pretty Easy privacy

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pretty Easy privacy p≡p
P≡p logo.svg
Developer(s)p≡p Foundation (Switzerland), p≡p Security AG (Switzerland), p≡p Security SA (Luxembourg)
Initial releaseJuly 4, 2016 (2016-07-04)
Repository
Written inASN.1, C, C#, C++, Objective-C, Java, JavaScript, Python, Swift, SQL, YML2
TypeData encryption
LicenseGNU General Public License
Websitewww.pep.security Edit this on Wikidata

pretty Easy privacy (p≡p or pEp) is a pluggable data encryption and verification system, which provides automatic cryptographic key management through a set of libraries (providing p≡p adapters for application developers' used programming languages and development environments) for written digital communications. Its main goal is to make end-to-end encryption the default in written digital communications for all users in the easiest way possible and on the channels they already make use of, including e-mails, SMS, or other types of messages.

It exists as a plugin for Microsoft Outlook[1] and Mozilla Thunderbird[2] as well as a mobile app for Android[3][4] and iOS.[5] p≡p also works under Microsoft Windows, Unix-like and, Mac OS X operating systems. Its cryptographic functionality is handled by an open-source p≡p engine relying on already existing cryptographic implementations in software like GnuPG, a modified version of netpgp (used only in iOS), and (as of p≡p v2.0) GNUnet.

In its default configuration, p≡p does not rely on a web of trust or any form of centralized trust infrastructure, but instead lets users verify each other's authenticity by comparing cryptographic fingerprints in the form of natural language strings, which the p≡p developers have chosen to call "trustwords".

pretty Easy privacy was first released in 2016.[6] All software already released, including p≡p engine, adapters, apps and add-ons (including Microsoft Outlook), is free and open-source software.

In March 2021, it was revealed that the company behind pEp paid for fake reviews for their apps.[7]

Design principles[edit]

Above all, p≡p – supposedly contrary to existing cryptographic solutions – should be easy to install, use and understand. Furthermore, for their communications, p≡p users do not depend on any specific platform, message transport system (SMS, email, XMPP, etc.), or centrally provided client–server or "cloud" infrastructures: p≡p is fully peer-to-peer by design.[8]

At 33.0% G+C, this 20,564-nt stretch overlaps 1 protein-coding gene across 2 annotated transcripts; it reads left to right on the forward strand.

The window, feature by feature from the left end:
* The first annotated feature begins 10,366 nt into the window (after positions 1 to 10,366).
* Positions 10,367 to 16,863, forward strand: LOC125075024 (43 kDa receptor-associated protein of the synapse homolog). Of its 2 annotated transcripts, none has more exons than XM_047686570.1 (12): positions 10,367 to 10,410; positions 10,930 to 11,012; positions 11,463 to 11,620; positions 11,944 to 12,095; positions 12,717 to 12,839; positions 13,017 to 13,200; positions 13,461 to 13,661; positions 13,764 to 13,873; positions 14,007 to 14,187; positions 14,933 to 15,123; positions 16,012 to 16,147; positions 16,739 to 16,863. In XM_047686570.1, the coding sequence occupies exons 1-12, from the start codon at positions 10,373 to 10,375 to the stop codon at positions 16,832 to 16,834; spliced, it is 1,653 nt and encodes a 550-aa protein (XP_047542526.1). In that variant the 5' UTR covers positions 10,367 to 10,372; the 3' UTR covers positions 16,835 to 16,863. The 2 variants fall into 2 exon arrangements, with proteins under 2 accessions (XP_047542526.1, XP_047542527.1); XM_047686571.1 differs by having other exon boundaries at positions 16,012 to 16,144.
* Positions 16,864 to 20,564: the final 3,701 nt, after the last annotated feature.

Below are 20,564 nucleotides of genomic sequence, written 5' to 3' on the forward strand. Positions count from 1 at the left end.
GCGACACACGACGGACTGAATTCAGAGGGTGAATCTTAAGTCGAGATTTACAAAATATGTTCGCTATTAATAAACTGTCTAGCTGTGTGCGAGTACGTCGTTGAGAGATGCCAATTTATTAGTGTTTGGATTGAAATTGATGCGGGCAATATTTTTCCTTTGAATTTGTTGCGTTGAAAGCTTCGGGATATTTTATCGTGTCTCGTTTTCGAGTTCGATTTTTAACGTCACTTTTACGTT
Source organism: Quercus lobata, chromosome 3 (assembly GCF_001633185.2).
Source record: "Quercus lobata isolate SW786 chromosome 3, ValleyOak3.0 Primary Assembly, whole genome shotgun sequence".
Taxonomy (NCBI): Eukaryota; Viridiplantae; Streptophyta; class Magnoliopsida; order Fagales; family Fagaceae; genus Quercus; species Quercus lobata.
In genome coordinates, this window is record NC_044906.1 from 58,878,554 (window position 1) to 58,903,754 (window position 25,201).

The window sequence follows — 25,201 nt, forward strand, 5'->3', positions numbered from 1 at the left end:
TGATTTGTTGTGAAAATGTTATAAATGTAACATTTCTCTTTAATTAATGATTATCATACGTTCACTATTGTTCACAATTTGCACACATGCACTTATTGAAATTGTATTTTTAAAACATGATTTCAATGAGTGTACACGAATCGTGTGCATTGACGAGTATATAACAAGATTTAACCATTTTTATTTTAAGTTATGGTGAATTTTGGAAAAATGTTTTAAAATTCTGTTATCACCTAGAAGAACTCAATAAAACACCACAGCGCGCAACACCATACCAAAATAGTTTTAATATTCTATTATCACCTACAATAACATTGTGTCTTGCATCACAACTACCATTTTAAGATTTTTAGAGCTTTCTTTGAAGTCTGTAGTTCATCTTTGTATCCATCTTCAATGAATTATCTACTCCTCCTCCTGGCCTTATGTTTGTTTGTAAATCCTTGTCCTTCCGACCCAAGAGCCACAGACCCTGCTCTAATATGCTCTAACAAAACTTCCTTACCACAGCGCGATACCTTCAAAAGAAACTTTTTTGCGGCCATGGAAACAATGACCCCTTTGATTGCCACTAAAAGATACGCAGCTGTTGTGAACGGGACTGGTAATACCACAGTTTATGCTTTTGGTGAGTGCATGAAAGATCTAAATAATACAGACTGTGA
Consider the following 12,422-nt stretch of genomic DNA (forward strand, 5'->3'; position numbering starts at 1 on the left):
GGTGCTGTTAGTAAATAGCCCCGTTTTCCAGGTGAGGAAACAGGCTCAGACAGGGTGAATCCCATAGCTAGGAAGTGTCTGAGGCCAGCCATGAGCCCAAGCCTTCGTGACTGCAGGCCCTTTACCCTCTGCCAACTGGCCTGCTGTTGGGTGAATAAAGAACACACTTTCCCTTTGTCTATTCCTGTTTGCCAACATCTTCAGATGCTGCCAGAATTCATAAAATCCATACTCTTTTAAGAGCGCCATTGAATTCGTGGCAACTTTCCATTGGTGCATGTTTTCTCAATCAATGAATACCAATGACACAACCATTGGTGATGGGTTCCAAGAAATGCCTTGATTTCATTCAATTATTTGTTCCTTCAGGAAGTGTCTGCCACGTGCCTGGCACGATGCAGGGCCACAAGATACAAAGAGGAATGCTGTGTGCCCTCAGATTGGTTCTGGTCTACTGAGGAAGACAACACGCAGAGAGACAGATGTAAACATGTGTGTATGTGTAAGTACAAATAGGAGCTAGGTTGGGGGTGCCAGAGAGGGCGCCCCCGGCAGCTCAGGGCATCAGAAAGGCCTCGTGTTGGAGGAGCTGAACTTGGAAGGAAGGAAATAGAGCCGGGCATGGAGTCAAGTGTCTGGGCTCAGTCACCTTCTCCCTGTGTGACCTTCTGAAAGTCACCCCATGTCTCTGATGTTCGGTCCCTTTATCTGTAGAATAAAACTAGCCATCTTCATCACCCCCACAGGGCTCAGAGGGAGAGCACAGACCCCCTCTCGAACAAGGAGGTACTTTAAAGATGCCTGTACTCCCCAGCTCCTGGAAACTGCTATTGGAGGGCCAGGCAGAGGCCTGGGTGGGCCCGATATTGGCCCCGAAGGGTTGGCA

Keys are exchanged opportunistically by transferring via email.[9]

Enigmail support[edit]

Enigmail announced its support for the new "pretty Easy privacy" (p≡p) encryption scheme in a joint Thunderbird extension to be released in December 2015.[10] Patrick Brunschwig, the head of Enigmail, announced to have p≡p core functionality implemented in Enigmail during October 2016, ready for Mozilla Festival then taking place in London.[11]

In July 2020, Thunderbird 78 dropped Enigmail support.[12]

ISOC support[edit]

Internet Society Switzerland Chapter (ISOC-CH) and the Swiss p≡p foundation teamed up[13] to provide a practical solution, namely to implement privacy-enhancing standards at the basic level of internet protocols and document them in the work of the Internet Engineering Task Force (IETF), the main organization creating voluntary standards to maintain and improve the usability and interoperability of the internet.

See also[edit]

References[edit]

  1. ^ "p≡p for Outlook | p≡p Security". www.pep.security. Retrieved 2020-06-10.
  2. ^ "p≡p for Thunderbird". pep.software. Retrieved 2021-05-20.
  3. ^ "p≡p - Apps on Google Play". play.google.com. Retrieved 2020-06-10.
  4. ^ "p≡p for Android | p≡p Security". www.pep.security. Retrieved 2020-06-10.
  5. ^ "p≡p for iOS | p≡p Security". www.pep.security. Retrieved 2020-06-10.
  6. ^ "Data protection is "pretty easy" with Luxembourg-developed app". Luxembourg Times. 6 June 2016. Retrieved 17 May 2018.
  7. ^ "A Security App's Fake Reviews Give Us a Window Into 'App Store Optimization'". Vice Motheroboard. Retrieved 2021-03-20.
  8. ^ "Privacy by default: White paper" (PDF). p≡p foundation council. 18 July 2016. Retrieved 17 May 2018.
  9. ^ Walfield, Neal (20 December 2016). "Op-ed: Why I'm not giving up on PGP". Ars Technica. Retrieved 17 May 2018. the pretty Easy privacy (p≡p) project are working on opportunistically transferring keys via e-mail
  10. ^ "Enigmail and p≡p are partnering". 2015-09-07.
  11. ^ "Patrick Brunschwig on the Thunderbird Planning mailing list about to emerging availability of Enigmail/p≡p".
  12. ^ "Thunderbird Release Notes". 17 July 2020.
  13. ^ Radu, Roxana (20 March 2018). "A Collaborative Effort for pretty Easy privacy (p≡p)". www.isoc.ch. Internet Society Switzerland Chapter. Retrieved 17 May 2018.

External links[edit]